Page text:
Both the governor of the State of Ohio and the governor of Pennsylvania have used their executive power to stop any executions from happening in their two states, at least for the time being.  (Of note, Pennsylvania hasn't executed anyone since 1999.)

And, it's true that the State of Oklahoma has had its executions stayed.  This halt is also due to recent activity before SCOTUS.

However, it's important to recognize that this isn't signaling the halt of capital punishment in this country.  

SCOTUS may have undertaken review of lethal injection as a method of capital punishment when a part of that lethal injection cocktail involves using midazolam, but the Supreme Court hasn't gone so far as to stop the death penalty itself in this country.  

Midazolam is one of the drugs used in the Florida lethal injection procedure.  Florida had an execution scheduled for February 26, 2015, but there was a move to stay that execution based upon the pending case before the Supreme Court.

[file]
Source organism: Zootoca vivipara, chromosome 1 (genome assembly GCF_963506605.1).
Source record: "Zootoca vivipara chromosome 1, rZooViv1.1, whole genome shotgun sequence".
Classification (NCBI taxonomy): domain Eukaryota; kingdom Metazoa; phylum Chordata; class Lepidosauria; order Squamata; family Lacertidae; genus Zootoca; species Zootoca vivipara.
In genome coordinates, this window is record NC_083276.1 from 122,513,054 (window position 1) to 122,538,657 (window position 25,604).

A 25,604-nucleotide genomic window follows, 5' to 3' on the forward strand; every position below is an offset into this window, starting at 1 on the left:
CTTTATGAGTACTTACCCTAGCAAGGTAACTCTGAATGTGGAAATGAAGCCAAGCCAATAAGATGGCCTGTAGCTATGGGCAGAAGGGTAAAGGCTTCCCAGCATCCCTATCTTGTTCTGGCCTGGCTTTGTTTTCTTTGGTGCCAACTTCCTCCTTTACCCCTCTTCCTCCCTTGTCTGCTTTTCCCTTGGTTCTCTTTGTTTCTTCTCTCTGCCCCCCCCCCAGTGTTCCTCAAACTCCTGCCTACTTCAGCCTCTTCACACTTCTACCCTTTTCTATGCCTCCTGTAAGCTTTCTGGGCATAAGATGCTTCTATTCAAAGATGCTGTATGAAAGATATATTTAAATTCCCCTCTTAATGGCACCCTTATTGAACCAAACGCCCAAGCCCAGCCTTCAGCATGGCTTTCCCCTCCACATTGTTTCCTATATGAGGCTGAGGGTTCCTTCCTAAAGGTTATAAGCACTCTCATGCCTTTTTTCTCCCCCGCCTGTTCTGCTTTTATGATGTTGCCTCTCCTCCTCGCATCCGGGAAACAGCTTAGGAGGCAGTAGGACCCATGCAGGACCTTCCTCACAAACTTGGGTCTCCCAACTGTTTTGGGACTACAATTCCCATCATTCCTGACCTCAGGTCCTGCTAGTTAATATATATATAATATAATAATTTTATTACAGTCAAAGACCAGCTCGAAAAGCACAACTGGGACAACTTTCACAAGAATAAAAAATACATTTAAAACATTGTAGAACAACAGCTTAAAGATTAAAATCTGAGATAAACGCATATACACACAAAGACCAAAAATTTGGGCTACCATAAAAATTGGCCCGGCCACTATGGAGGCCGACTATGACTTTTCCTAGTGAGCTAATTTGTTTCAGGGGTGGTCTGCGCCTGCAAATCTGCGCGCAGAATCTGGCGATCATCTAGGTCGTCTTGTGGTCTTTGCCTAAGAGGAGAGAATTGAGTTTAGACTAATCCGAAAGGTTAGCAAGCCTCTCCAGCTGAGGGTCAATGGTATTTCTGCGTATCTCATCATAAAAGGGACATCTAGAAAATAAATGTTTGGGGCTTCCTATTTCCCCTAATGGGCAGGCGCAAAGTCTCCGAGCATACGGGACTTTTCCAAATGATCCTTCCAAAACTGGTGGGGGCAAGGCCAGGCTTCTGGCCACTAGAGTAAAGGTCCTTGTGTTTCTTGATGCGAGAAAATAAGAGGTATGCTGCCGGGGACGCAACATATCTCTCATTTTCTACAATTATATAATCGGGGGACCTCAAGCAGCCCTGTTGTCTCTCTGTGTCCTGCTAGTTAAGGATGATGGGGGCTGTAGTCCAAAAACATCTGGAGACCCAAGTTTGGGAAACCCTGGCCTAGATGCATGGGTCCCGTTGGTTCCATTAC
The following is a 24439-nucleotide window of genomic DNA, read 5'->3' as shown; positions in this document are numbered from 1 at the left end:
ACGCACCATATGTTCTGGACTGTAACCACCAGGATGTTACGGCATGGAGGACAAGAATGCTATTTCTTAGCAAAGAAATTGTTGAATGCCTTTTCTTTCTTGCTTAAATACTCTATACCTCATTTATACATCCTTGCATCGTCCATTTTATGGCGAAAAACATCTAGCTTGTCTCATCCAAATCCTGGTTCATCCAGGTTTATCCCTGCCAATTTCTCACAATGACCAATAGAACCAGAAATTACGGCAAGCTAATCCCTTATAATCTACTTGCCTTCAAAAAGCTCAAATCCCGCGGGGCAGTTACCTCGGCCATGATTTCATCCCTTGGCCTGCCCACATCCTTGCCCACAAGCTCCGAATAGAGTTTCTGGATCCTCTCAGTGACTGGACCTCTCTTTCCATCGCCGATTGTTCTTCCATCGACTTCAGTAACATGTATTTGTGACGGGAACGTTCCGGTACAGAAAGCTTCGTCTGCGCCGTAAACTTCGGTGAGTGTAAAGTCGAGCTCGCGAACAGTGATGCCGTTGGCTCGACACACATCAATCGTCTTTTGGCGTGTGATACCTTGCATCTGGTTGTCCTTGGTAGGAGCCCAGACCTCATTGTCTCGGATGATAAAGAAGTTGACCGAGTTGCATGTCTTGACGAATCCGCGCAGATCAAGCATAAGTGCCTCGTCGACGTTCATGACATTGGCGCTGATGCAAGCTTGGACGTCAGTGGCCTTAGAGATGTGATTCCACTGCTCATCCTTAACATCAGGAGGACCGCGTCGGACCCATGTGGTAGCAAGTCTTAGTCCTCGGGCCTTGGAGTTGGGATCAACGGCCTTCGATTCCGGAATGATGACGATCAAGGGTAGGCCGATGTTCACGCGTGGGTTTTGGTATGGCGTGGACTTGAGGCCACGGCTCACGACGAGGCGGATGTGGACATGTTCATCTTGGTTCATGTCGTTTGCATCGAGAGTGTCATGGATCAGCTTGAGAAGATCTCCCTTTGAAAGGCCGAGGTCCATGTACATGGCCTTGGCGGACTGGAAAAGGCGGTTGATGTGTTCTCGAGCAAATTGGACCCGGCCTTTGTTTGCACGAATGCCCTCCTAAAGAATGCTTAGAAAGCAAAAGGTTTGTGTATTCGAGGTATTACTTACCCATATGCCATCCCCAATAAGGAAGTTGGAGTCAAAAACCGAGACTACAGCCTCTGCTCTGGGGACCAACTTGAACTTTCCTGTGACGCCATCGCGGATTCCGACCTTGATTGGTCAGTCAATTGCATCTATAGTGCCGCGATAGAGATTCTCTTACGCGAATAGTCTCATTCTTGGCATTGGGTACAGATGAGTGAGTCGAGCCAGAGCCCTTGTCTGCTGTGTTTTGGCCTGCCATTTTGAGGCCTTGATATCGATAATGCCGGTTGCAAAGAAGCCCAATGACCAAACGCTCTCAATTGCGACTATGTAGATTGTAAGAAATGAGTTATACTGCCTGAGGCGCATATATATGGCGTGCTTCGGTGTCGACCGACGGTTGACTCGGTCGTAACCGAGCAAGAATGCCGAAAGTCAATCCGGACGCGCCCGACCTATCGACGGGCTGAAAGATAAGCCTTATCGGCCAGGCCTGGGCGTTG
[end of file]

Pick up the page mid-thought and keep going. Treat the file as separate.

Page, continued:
The Florida Supreme Court granted that motion to stay, filed by Jerry William Correll's counsel, earlier today.

Read the Florida Supreme Court's Order Granting Stay here.

SCOTUS Allowed Two Death Penalty Executions Already This Year

Texas got the green light to execute Robert Ladd last month from SCOTUS.  Georgia also went ahead with the execution of Warren Hill after SCOTUS declined to grant writ in that case.  

States Considering Capital Punishment 

Moreover, capital punishment is being considered as a form of punishment in at least one state right now.   Michigan is considering instituting capital punishment.

States Considering Other Forms of Execution

Other states are considering other ways of execution in case lethal injection proves to be too difficult, constitutionally (or practically, given the limited supply of drugs).  

  1. Wyoming is considering the firing squad.
  2. Utah is considering the firing squad, as well.  
  3. Oklahoma is considering the gas chamber.

It's not over and it looks like SCOTUS is making it clear that we shouldn't misread its granting of writ in the Oklahoma case as being a bigger signal than it is.